Building Code Challenges Abound

As we’ve detailed in a previous post on building codes, these types of facilities must meet a variety of building code and zoning requirements. This can lead to additional costs. For example, if the facility exceeded a certain capacity, it would trigger the requirement of a fire sprinkler system.

In addition, the Carpenters’ wish list had to conform with modern-day requirements, which was another of Pinkelman’s challenges.  “Everyone has their own ideas of what a facility should look like. Where should the entry doors go? Where will the tables be?” he said.

Lynnman had to balance the Carpenters’ ideas with the realities of the permitting process.  Issues such as parking accessibility, accessible bathroom facilities — everything needed to be considered.

They had to balance ideas with realities.

The Rural Experience Meets Modern-Day Business Codes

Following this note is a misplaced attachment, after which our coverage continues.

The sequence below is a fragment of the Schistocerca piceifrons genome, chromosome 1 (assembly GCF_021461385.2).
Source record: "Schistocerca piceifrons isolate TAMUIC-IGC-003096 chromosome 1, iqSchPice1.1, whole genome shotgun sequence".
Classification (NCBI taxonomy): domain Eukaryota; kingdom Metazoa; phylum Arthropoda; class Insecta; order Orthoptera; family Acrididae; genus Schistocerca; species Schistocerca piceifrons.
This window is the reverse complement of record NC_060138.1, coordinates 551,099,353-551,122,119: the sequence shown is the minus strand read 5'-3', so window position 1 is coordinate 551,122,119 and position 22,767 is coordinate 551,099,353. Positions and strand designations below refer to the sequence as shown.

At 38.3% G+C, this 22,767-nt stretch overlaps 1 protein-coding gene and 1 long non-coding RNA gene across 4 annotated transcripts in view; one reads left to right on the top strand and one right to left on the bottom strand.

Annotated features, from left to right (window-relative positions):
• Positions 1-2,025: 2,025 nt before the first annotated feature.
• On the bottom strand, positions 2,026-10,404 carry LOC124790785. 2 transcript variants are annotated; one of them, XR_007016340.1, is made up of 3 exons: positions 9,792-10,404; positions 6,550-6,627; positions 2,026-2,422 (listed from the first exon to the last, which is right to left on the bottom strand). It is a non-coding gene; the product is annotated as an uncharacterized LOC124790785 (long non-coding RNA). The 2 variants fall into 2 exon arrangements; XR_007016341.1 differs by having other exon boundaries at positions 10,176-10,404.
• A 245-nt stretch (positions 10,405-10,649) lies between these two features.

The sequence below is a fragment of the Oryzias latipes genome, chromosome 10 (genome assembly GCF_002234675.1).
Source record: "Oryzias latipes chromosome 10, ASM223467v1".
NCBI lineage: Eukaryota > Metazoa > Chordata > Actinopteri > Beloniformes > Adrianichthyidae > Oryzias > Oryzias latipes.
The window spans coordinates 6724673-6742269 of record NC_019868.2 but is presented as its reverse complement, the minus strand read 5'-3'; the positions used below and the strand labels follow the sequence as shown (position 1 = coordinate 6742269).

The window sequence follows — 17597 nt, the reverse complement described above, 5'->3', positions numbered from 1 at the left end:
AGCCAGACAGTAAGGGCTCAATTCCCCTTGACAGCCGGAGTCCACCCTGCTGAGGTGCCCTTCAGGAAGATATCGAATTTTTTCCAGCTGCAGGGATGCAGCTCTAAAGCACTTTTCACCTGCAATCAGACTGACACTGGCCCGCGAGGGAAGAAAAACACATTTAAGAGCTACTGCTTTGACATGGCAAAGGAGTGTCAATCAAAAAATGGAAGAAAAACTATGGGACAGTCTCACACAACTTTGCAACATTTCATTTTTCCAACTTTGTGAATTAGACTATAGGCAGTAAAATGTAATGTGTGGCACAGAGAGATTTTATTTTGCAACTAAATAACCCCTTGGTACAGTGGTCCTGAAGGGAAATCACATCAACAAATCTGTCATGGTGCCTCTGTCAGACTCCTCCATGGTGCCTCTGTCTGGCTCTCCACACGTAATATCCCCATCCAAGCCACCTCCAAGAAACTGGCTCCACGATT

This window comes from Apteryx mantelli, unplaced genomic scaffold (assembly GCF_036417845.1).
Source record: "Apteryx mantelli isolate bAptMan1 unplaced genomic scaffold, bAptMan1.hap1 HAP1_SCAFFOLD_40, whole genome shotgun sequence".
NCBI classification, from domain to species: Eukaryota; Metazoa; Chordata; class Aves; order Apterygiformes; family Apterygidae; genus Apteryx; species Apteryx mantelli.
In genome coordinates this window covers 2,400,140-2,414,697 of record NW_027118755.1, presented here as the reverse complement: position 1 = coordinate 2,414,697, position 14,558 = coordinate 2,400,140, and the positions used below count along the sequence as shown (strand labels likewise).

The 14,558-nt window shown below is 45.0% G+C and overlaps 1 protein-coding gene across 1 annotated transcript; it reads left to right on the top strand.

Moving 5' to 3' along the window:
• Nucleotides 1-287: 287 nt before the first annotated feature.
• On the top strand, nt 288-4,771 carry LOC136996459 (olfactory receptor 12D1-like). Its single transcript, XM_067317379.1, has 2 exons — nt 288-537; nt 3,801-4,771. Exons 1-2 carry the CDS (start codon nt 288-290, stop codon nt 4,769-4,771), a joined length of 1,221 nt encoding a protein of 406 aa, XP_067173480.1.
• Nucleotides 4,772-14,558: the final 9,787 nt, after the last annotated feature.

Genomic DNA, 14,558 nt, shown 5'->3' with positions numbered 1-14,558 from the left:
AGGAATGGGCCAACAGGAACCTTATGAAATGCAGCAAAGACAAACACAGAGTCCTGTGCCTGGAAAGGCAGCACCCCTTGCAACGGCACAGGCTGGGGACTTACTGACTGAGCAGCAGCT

Conforming to the aesthetic goals and the building code reality prompted Pinkelman to take his customers on a different path from an old farmhouse rebuild. “We decided to take it in the opposite direction,” he said.  

Instead, the plans changed to a brand new facility, one that resembled a horse barn.  It included porches on either side, glass sliding doors — a “nice modern barn look.”

Lynnman Construction poured the concrete, built the building, and handled the electrical wiring, doors and windows.  Then the Carpenters, or should we say the Carpenters’ carpenters, took it from there.